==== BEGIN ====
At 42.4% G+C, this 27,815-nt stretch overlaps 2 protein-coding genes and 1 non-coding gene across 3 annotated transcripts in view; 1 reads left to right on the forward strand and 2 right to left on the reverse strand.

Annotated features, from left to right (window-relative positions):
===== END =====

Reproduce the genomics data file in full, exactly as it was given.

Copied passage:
At 42.4% G+C, this 27,815-nt stretch overlaps 2 protein-coding genes and 1 non-coding gene across 3 annotated transcripts in view; 1 reads left to right on the forward strand and 2 right to left on the reverse strand.

Annotated features, from left to right (window-relative positions):